How many of your Jewish friends are lawyers, doctors, dentists or accountants? Let’s face it, we tend to think of these as “Jewish” professions. These are the occupations which bring parental pride, not to mention status and security.
But what if your career plans veer far from the path followed by most of your Jewish peers?
Shelli Epstein is one of these people. When we speak, she has just come back down to earth from hand loop training. She has also been practising her hoop dives and the Russian swing — fearlessly leaping from one trapeze to the other — with ease and elegance.
The 23-year-old gymnast and performer is a member of the North America touring troupe of Cirque de Soleil. Not what you might expect of a Jewish girl from Hendon. Epstein was lucky enough to know from a young age exactly what she wanted to do. Chatting to her careers advisor at JFS, she announced that she wanted to be a stunt person or a circus performer. “That’s refreshing!” was the response, while her mother put her head in her hands in dismay.
She adores her work, but admits she has had to compromise. “Socially things were difficult as I was never around. I struggled. Missed all the parties. People didn’t ‘get’ me. I didn’t really have a big group of Jewish friends. My close friends were my gym friends and still are, we support each other.”
Touring the US, it’s hard to keep up any connection to Jewish life. “I come from a traditional background, but it’s practically impossible to maintain my Jewish life when I am away. There is one other Jewish girl in my troupe, and my mum finds Jewish friends in every city that I visit. But I am paid for doing the thing I love, that means I have to make sacrifices.”
Irayne Paikin has a show-stopper of a job for a Jewish woman. She’s a pig farmer.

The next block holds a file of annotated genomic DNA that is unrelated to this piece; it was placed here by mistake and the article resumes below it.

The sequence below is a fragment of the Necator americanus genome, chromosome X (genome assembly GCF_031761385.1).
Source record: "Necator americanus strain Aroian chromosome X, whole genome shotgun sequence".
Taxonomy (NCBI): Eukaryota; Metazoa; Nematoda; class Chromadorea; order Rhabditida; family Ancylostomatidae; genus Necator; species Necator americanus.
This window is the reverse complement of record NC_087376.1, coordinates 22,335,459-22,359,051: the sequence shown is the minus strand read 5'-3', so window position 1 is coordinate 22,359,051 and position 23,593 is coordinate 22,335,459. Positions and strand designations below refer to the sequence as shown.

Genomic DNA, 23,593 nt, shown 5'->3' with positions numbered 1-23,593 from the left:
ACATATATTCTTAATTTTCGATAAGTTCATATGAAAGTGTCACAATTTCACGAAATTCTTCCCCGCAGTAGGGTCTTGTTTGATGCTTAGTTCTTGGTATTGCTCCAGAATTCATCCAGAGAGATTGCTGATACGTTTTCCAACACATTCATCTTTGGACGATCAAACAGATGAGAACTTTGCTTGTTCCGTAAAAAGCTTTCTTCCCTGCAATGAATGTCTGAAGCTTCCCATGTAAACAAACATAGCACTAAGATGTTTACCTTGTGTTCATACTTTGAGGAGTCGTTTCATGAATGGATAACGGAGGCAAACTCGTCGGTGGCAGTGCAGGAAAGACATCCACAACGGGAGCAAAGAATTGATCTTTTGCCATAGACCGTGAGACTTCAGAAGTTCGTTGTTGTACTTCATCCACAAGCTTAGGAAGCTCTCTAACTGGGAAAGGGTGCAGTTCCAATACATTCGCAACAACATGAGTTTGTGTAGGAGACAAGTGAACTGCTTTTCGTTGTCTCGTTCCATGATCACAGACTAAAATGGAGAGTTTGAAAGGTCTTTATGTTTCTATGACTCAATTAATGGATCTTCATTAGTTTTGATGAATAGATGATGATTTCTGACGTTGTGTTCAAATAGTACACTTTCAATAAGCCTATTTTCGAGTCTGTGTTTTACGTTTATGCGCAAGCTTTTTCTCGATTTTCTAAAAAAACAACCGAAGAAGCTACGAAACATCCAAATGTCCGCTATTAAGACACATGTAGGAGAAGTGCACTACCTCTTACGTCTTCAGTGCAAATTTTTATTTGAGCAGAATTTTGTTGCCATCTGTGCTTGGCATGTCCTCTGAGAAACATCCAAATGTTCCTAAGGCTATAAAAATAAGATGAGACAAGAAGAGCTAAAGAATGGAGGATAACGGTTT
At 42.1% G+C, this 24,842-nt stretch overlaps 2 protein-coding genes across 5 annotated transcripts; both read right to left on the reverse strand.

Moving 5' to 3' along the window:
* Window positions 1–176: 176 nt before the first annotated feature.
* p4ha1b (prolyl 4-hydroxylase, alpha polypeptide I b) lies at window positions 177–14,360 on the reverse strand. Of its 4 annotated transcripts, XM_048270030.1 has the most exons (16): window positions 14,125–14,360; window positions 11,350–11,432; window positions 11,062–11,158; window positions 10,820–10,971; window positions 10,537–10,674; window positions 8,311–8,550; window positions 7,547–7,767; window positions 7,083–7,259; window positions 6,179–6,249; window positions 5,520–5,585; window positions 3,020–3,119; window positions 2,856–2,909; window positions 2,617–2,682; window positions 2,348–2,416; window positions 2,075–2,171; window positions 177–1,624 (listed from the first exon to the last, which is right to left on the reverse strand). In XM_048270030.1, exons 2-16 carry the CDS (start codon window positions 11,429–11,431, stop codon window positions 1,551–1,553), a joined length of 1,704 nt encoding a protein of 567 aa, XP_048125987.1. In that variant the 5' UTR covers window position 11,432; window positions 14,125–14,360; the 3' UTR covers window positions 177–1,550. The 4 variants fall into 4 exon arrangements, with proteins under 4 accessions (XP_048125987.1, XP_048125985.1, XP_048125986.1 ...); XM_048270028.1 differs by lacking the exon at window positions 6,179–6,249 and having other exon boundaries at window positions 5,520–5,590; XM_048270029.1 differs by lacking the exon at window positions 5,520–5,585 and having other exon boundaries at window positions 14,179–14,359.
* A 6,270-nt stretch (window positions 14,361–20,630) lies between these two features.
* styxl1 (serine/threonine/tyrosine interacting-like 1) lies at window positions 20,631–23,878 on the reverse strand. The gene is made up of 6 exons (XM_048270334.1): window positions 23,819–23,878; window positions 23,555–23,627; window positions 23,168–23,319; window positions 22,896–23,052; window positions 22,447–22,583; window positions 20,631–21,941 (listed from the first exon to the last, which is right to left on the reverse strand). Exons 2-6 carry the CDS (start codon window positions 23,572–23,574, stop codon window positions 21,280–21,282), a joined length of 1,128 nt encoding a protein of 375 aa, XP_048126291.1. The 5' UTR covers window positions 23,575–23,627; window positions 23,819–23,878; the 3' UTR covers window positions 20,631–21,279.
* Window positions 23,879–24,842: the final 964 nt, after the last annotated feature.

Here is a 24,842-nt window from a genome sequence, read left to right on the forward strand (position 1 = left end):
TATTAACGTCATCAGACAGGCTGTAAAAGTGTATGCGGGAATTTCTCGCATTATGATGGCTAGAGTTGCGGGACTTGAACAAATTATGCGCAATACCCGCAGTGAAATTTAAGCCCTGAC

Paikin, 51, lives in the Cotswold countryside, where she is raising her family and running her thriving meat business at Todenham Manor Farm. She combines her love of the outdoors with her passion for authentic, homegrown food.
None of this was planned. She grew up in leafy Hampstead Garden Suburb and studied at Clifton College and Henrietta Barnett School. “After school I did a hotel management course and found myself with a job in PR. I loved it but I decided to set up my own catering business which I ran for 12 years. However, throughout my life there was always something pulling me towards the countryside, and as my husband and I both love the Cotswolds, we decided to buy a place.
“We started with four pigs, different breeds. It was just a hobby, everyone would come to see them. Then we got some cows. Before I knew it, I had wellies, pigs and 26 cows and was supplying Waitrose with meat.
“Now we have our own butchery on site, employing four butchers, a manager and a helper. Every burger is hand pressed and every meatball is weighed individually in special conditions.”
How does she reconcile her Jewish background with her choice to make a career in pig farming? “I separate my Jewish life from the farming.
“If friends come to stay, I will buy kosher meat and I will respect them. I have taught my children to do the same. I tell the children not to speak about the pigs as I don’t want to offend anyone. My kids are brought up with a sense of their Jewish identity — we have Friday nights and keep the festivals. My daughter will have her batmitzvah next year and a teacher comes from Oxford to work with her. All my Jewish friends, religious or not, think that what I am doing is fabulous. I suppose it’s living out a dream.”
Jobless and needing some cash, Jonny decided to sell some of his rare second hand 50s and 60s LPs. This led to a flourishing classical music business that occupied him for 20 years. As the market tapered off, Jonny sought ways to earn money whilst doing what he loved most. “I called the Royal Opera House,” he smiles, recollecting the moment. “They needed someone to present the flowers at the end of performances. I loved it. I saw every opera several times over. People with a classical background thought my unconventional career path was marvellous, including my parents.”
Today he also works as as a wedding and funeral celebrant. “I love this profession. It’s meaningful, sustainable and it provides a valuable service. It also combines my skill set with a natural empathy and compassion for others. All services are non- denominational but sometimes if I know a family is Jewish I mention that I am too and I can offer Kaddish or other prayers and that’s a bonus.”
Emma May, Head of Employment at the Jewish employment advisory service Work Avenues, says the world of work is changing rapidly. “These days it is not unusual to change career several times. Hobbies and interests can become jobs, and there are all sorts of new opportunities because of modern technology. The 9-5 job is a rarity. There are no rules any more. It’s all driven by the individual.”